Repatriation and Reburial Issues with Native American Ancestral Remains
Repatriation and Reburial Issues with Native American Ancestral Remains Desiree Berrios Professor Brian Bates Archaeology April 2, 2012 Repatriation and Reburial Issues with Native American Ancestral Remains Repatriation is the return of human remains or sacred objects or objects of cultural significance to the individuals, groups, or nations that the archaeological finds belonged to. Part of Repatriation is the reburial of the human remains that originally were archaeologically excavated.
There is a movement on repatriation involving the native people’s right to the archaeological finds. Also laws have been enacted worldwide to deport artifacts and human remains back to the original owners, for example the NAGPRA in the United States. Repatriation and the reburial of human remains modern day issue mostly focusing around Native Americans in the United States. The main worry of repatriation is that it has changed modern archaeological excavations with Native American human remains and many policies supported the rights of Native Americans.
For years, American archaeologists excavated precious Native American Indian burial grounds and other holy archaeological sites removing artifacts and human remains. These remains were either placed in storage facilities or simply archived and not even studied further. This removal of artifacts to American Indians is morally unjust and discourteous to the history of Native Americans. While American Indians attempted to prevent excavations on their ancestors’ land, western archaeologists argued that the expansion of knowledge was a valid reason to continue their scientific research.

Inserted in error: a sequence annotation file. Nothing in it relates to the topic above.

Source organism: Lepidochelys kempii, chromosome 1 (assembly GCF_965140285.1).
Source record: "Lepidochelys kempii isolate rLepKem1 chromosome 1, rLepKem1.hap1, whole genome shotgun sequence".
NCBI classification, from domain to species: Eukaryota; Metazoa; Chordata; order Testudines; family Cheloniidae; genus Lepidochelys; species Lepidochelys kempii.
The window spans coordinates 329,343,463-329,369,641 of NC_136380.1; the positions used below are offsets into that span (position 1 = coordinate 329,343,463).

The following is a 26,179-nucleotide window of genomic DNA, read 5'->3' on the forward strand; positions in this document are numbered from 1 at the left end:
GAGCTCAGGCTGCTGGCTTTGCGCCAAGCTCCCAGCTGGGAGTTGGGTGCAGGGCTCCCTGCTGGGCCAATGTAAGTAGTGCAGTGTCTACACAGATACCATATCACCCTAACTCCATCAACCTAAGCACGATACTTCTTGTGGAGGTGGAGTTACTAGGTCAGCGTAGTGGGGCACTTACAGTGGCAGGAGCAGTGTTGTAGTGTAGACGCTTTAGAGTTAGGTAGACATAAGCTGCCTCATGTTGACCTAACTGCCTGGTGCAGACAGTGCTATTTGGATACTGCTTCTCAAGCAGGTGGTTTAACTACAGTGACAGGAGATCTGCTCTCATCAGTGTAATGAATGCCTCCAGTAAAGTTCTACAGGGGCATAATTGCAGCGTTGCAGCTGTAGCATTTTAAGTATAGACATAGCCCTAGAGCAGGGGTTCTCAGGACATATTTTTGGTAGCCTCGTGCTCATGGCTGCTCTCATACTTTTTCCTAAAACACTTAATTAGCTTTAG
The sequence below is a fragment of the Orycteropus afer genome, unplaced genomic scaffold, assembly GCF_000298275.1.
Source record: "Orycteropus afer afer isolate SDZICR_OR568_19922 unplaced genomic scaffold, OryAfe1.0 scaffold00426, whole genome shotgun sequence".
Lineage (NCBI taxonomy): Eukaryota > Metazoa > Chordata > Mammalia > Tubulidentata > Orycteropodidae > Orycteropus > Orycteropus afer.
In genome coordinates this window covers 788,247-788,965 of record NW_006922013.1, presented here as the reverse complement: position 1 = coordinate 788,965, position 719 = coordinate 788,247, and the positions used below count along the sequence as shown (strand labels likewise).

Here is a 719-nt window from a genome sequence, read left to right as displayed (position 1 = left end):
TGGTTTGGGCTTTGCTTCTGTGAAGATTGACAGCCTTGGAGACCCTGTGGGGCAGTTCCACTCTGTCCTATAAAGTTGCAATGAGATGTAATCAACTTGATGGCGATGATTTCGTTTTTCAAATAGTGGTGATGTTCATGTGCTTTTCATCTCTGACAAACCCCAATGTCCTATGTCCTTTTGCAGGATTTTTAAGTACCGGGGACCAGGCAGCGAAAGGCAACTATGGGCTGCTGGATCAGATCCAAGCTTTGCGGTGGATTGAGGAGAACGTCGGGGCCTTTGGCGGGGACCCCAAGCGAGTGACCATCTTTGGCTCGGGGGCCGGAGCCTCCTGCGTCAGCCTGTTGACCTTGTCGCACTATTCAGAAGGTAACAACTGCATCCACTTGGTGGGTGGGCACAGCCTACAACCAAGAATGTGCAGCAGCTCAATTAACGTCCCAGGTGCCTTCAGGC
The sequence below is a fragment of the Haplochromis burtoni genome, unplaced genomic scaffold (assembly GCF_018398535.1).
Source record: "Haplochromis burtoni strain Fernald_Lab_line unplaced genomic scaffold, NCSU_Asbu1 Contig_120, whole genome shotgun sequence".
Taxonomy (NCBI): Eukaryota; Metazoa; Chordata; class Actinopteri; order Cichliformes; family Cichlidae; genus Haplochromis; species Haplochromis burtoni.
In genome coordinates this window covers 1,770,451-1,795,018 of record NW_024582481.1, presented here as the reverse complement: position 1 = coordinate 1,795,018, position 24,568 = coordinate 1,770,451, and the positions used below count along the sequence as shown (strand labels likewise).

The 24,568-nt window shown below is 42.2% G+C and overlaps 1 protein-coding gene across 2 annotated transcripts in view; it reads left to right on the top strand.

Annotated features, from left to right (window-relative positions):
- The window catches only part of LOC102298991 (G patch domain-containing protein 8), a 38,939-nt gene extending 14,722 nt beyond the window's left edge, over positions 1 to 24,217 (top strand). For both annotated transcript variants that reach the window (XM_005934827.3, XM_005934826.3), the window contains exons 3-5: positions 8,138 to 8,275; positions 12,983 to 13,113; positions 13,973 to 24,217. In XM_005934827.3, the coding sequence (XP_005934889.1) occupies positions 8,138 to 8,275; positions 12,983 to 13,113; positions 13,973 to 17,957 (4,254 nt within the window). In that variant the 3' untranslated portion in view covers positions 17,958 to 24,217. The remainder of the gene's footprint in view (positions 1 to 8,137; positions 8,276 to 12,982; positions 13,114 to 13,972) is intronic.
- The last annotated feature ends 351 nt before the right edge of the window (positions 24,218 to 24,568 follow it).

Although protective procedures exist like the NAGPRA, there is still an issue with the respect of burial rituals for Native American tribes and the need for expansion of academic knowledge through studying the Native American remains. In the early 1990s, Western society had a problem with grave looting to gain archaeological evidence of historic sites because of this, authorized practices of assembling, analyzing, and displaying Native relics and cultural artifacts in museums by harsh excavation methods, like the decapitations of slain Native warriors these methods that were practiced had no consideration of for Native Americans.
Although these thieves had been taking valuable tangible history, they did not take into account traditions that are well known with the indigenous peoples of the United States of America. The artifacts in the museums were often labeled wrong or incorrectly told of Native American tribes practices in their history. These ridiculous excavation practices did not provide correct or justified scientific analysis or long-term curation of skeletal remains (Bray 59). So basically the scientific knowledge gained from these excavations was useless and not accurate in gaining any new knowledge of Native American culture.
The deep culture and history being stolen from Native American tribes had been persistent until repatriation instilled a federal “zone of contact” between Native people, archaeologists, and museums, to allow descendants to emphasize and establish the relations to artifacts unearthed (Bray 64). The United States recognized the repatriation movement, and addressed historical injustices done to Native Americans pertaining to their ancestral history. Also the United States restored the cultural and legal legislation of human rights that had been taken away from Native American Indians (Riding In 358).